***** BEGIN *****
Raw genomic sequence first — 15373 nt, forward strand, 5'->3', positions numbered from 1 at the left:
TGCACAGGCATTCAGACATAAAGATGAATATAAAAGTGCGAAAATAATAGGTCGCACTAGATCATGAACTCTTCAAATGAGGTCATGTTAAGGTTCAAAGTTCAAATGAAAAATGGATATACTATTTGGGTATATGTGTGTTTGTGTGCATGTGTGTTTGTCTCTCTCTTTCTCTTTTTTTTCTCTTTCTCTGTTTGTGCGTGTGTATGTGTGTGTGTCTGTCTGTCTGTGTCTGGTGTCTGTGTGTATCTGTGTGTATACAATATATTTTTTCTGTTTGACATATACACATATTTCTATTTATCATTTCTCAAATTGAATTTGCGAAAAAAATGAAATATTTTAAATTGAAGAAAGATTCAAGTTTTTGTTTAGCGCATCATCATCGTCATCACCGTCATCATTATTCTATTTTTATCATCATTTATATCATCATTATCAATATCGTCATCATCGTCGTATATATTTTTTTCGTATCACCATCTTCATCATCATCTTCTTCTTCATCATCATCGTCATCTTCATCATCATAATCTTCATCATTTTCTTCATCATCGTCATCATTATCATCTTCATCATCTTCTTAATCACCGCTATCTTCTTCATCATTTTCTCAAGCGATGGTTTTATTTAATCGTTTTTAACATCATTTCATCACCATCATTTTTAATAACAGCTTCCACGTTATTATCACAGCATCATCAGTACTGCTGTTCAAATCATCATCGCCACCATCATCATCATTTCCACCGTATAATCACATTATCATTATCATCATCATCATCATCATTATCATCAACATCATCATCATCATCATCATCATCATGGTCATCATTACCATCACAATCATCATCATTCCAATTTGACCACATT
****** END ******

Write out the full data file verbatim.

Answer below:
Raw genomic sequence first — 15373 nt, forward strand, 5'->3', positions numbered from 1 at the left:
TGCACAGGCATTCAGACATAAAGATGAATATAAAAGTGCGAAAATAATAGGTCGCACTAGATCATGAACTCTTCAAATGAGGTCATGTTAAGGTTCAAAGTTCAAATGAAAAATGGATATACTATTTGGGTATATGTGTGTTTGTGTGCATGTGTGTTTGTCTCTCTCTTTCTCTTTTTTTTCTCTTTCTCTGTTTGTGCGTGTGTATGTGTGTGTGTCTGTCTGTCTGTGTCTGGTGTCTGTGTGTATCTGTGTGTATACAATATATTTTTTCTGTTTGACATATACACATATTTCTATTTATCATTTCTCAAATTGAATTTGCGAAAAAAATGAAATATTTTAAATTGAAGAAAGATTCAAGTTTTTGTTTAGCGCATCATCATCGTCATCACCGTCATCATTATTCTATTTTTATCATCATTTATATCATCATTATCAATATCGTCATCATCGTCGTATATATTTTTTTCGTATCACCATCTTCATCATCATCTTCTTCTTCATCATCATCGTCATCTTCATCATCATAATCTTCATCATTTTCTTCATCATCGTCATCATTATCATCTTCATCATCTTCTTAATCACCGCTATCTTCTTCATCATTTTCTCAAGCGATGGTTTTATTTAATCGTTTTTAACATCATTTCATCACCATCATTTTTAATAACAGCTTCCACGTTATTATCACAGCATCATCAGTACTGCTGTTCAAATCATCATCGCCACCATCATCATCATTTCCACCGTATAATCACATTATCATTATCATCATCATCATCATCATTATCATCAACATCATCATCATCATCATCATCATCATGGTCATCATTACCATCACAATCATCATCATTCCAATTTGACCACATT